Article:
<VirtualHost *:80>
  DocumentRoot "/var/www/drupalvm/drupal/web"
  Alias /simplesaml "/var/www/drupalvm/drupal/vendor/simplesamlphp/simplesamlphp/www"
  SetEnv SIMPLESAMLPHP_CONFIG_DIR "/var/www/drupalvm/drupal/web/sites/default/simplesamlphp"
  <Directory "/var/www/drupalvm/drupal/web">
    AllowOverride All
    Options -Indexes +FollowSymLinks
    Require all granted
  <FilesMatch \.php$>
    SetHandler "proxy:fcgi://"

The files 'config.php' and 'authsources.php' are placed in this subdirectory (not is a subdirectory ./config of this subdirectory).

In this subdirectory the subdirectories ./cert, ./metadata and ./modules are created. The ./cert subdirectory contains the certificates we created in the previous blog post. The ./metadata subdirectory contains the files 'saml20-idp-hosted.php' and 'saml20-sp-remote.php' that were also created in the previous blog post. The ./modules directory just contains the ./modules/drupalauth subdirectory with the empty file 'default-enable'.

Next we need to tell SimpleSAMLphp where to find the certificates and the metadata in the 'config.php':

Turn Drupal 8 into an Identity Provider with SimpleSAMLphp

By Ronald van Belzen | December 11, 2017

There is enough information available to help you turn a Drupal 7 installation into an Identity Provider (IdP) for Single Signon (SSO) and Single Logout (SLO). In fact that information will help you with accomplishing the same for Drupal 8. However, the amount of configuring that is involved to accomplish this might be too daunting for someone starting out on this venture.

Personally the following links helped me on the way:

The latter delivers a Drupal 7 module and a SimpleSAMLphp module written for Drupal 7 and instructions on how to configure these. They are the same modules used by the author of the blog post in the first link.

Brad Jones has programmed a module inspired by the work done by Steve Moitozo for Drupal 7 (Drupalauth module): saml_idp. This blog describes how to use saml_idp to turn your Drupal 8 installation into an IdP.


The saml_idp module that will be installed with Composer depends on openid/php-openid, which in turn requires the PHP extension GMP to be installed. Most standard PHP installations do not include this extension. You may need to install it first. In my situation I used the Linux shell command:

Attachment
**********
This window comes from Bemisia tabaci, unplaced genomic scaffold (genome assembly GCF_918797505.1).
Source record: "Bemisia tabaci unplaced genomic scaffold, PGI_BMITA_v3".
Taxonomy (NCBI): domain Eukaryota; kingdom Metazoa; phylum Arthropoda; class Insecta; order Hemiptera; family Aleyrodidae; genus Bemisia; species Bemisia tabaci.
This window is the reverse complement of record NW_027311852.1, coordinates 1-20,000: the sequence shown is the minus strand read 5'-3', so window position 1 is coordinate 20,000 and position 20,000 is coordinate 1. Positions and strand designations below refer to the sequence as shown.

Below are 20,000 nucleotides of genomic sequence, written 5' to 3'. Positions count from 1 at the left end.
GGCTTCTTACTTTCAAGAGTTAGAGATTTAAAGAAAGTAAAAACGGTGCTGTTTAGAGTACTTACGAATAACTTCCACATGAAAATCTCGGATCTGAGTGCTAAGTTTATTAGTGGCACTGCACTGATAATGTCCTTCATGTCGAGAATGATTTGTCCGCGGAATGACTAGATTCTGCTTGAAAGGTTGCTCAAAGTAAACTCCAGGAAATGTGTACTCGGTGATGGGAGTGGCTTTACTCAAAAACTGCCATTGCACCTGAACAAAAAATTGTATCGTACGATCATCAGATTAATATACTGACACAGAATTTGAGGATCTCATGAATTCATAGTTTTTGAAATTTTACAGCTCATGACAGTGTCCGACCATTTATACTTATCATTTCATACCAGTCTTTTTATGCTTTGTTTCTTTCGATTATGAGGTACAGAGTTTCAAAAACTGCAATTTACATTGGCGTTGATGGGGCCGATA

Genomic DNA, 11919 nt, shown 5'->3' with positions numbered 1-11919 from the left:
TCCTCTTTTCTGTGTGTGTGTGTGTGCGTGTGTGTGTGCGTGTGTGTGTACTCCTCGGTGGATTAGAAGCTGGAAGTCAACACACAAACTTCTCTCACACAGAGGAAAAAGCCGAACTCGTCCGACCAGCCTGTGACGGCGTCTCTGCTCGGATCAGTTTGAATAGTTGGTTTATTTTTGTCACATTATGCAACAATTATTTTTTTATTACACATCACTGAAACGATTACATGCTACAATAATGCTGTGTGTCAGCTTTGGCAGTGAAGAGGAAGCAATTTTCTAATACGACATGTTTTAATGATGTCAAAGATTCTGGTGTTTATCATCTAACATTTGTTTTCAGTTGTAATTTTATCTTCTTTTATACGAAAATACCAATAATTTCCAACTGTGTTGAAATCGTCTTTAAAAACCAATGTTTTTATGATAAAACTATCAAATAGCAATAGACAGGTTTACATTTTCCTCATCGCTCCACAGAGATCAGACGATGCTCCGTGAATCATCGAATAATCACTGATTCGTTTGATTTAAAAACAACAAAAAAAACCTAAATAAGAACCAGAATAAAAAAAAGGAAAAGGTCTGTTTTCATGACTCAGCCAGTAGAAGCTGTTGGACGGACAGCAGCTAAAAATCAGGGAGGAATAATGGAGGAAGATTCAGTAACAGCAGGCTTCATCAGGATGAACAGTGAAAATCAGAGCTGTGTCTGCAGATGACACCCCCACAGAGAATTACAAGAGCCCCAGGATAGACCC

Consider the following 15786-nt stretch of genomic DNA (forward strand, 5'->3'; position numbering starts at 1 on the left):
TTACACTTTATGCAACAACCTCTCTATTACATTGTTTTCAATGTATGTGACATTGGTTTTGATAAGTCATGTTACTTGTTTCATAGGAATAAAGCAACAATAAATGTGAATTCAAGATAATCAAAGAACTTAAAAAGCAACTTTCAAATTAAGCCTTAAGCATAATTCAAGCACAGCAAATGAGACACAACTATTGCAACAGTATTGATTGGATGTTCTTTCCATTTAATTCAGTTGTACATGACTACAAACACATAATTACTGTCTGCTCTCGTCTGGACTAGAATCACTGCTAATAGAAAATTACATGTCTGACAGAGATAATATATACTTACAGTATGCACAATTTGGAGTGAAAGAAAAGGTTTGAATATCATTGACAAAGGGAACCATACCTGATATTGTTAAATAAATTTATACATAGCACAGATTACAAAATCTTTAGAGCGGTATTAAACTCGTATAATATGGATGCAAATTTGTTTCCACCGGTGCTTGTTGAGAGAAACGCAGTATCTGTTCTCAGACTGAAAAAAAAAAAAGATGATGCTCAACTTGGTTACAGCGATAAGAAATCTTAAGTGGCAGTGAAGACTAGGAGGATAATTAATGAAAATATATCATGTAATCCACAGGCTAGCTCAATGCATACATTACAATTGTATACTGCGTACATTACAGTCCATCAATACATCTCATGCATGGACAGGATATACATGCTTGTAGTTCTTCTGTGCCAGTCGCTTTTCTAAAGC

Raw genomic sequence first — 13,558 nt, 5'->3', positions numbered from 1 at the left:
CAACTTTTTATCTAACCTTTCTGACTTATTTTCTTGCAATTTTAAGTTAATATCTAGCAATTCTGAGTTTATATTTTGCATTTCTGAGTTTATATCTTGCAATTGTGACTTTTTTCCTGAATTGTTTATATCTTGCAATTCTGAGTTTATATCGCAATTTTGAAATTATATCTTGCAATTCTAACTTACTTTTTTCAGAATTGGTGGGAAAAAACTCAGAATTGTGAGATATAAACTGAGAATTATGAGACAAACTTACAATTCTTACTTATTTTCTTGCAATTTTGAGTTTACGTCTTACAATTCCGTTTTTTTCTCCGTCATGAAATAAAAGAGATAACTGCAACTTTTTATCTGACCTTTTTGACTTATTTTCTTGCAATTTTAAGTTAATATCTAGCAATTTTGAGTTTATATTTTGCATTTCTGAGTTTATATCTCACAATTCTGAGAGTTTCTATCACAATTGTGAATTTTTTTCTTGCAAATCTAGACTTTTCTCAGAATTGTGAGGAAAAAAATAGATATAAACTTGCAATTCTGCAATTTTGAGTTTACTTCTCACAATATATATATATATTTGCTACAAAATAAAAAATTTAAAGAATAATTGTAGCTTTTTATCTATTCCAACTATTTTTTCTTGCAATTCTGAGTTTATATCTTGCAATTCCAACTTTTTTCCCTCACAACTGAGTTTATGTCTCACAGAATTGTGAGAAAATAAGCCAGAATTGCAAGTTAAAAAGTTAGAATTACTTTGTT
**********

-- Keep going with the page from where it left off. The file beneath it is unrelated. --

sudo apt-get install php7.1-gmp

After restarting the webserver the module can be installed using Composer:

composer require drupal/saml_idp

The installation description for saml_idp advises you to run the post installation script. You can do this with Drush from the web root with the command:

drush ev 'Drupal\saml_idp\Install::postInstall()'

What this post installation script does is create the subdirectory /vendor/simplesamlphp/simplesamlphp/modules/drupalauth and in that subdirectory create an empty file with the name 'default_enable'.

Upload an Image File using REST API in Drupal 8

By Ronald van Belzen | December 8, 2017

Currently there is no support to directly upload images using REST in Drupal 8 ( The work-around that I describe here uses Base64 encoded images to accomplish the upload of an image using REST.

For a decoupled Drupal 8 installation I needed to upload an avatar image for a user. Since I started with a minimal installation of Drupal 8, I first had to enable the image and field_ui modules and added an image field to the user entity that I named 'avatar' (with the machine name 'field_avatar'). I also created three new image styles specifically to be used for this image style (machine names: 'avatar_large', 'avatar_medium' and 'avatar_small').

Next, I installed the restui module and enabled the modules basic_auth, rest, restui and serialization before starting on my own module. The info file 'web/modules/custom/mymodule/':

name: MyModule REST Services
type: module
description: "MyModule REST Service Resources"
package: Web services
  - rest
core: '8.x'

The helper class that I created to handle most of the functionality is displayed in full below, but will be explained as we make use of its functionality ('web/modules/custom/mymodule/src/Base64Image.php'):